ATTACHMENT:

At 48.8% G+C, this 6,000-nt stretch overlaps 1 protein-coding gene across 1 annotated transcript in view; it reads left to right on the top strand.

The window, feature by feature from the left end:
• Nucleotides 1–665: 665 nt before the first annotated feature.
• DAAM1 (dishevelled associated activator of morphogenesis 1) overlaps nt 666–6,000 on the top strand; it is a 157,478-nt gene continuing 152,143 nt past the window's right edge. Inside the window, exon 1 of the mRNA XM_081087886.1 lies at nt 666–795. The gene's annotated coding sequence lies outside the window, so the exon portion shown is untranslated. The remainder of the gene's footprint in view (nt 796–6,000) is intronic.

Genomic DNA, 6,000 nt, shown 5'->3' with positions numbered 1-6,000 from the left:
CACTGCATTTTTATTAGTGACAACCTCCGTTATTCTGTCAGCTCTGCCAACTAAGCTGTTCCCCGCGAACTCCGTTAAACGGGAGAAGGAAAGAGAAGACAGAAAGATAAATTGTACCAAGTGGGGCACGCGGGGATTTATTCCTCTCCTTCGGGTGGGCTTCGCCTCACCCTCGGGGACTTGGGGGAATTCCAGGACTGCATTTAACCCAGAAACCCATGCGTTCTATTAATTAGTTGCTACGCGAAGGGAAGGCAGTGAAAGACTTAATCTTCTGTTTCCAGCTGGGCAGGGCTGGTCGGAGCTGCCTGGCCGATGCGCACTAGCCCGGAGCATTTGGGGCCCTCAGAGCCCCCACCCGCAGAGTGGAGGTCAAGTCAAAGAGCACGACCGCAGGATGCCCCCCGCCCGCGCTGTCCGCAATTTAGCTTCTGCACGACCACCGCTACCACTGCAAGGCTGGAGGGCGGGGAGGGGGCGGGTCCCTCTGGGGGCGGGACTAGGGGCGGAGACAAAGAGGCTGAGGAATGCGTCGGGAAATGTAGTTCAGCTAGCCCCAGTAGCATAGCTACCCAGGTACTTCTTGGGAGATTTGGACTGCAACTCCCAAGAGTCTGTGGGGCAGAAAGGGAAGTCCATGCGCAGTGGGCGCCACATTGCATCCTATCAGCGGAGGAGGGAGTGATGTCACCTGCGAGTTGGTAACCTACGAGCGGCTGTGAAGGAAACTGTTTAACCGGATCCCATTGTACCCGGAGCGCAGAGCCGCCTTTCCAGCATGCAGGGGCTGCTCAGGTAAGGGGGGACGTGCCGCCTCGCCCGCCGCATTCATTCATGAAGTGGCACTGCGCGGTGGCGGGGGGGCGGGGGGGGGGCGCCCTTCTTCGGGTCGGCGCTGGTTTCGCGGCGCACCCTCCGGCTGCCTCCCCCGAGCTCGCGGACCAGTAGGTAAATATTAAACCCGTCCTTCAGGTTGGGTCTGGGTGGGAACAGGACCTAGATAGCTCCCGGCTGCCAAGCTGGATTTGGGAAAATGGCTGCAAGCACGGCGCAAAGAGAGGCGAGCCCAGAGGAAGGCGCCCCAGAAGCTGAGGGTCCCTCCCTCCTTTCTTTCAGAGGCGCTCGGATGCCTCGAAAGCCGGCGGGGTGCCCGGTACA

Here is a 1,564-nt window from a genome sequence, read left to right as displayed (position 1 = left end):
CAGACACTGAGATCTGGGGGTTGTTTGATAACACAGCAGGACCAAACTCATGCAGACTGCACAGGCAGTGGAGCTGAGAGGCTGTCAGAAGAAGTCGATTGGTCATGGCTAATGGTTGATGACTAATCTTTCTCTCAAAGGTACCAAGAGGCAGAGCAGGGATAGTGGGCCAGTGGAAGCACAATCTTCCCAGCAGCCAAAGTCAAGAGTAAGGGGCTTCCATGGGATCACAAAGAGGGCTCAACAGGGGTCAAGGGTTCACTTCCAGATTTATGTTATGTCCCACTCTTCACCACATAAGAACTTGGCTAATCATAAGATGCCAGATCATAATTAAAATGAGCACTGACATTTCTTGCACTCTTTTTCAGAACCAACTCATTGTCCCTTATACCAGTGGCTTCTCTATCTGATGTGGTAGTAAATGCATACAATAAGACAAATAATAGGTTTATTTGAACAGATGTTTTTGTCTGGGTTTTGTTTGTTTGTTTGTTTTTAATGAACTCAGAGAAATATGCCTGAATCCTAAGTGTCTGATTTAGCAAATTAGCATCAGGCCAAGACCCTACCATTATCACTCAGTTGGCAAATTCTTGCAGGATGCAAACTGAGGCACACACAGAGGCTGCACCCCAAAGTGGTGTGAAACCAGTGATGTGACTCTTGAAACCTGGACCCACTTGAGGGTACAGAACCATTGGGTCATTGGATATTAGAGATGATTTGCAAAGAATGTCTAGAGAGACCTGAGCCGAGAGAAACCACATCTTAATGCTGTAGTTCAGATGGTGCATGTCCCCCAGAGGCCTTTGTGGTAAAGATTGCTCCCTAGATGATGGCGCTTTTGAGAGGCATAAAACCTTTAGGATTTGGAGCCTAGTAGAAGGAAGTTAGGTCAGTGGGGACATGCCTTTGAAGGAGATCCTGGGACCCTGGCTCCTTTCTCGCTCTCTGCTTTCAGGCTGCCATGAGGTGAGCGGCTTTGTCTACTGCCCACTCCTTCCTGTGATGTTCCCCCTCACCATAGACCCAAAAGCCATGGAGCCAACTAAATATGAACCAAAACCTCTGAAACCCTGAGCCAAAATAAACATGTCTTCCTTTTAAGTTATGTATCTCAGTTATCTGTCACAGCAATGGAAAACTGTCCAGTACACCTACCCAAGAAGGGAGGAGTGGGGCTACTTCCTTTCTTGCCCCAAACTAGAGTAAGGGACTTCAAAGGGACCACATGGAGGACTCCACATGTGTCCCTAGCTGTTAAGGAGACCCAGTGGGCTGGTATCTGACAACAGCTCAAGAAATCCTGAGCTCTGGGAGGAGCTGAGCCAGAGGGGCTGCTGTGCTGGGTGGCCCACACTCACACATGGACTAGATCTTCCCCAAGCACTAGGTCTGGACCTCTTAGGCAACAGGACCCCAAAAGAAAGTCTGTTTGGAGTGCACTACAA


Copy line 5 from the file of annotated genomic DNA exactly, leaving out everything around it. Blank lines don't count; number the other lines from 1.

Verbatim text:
Genomic DNA, 6,000 nt, shown 5'->3' with positions numbered 1-6,000 from the left: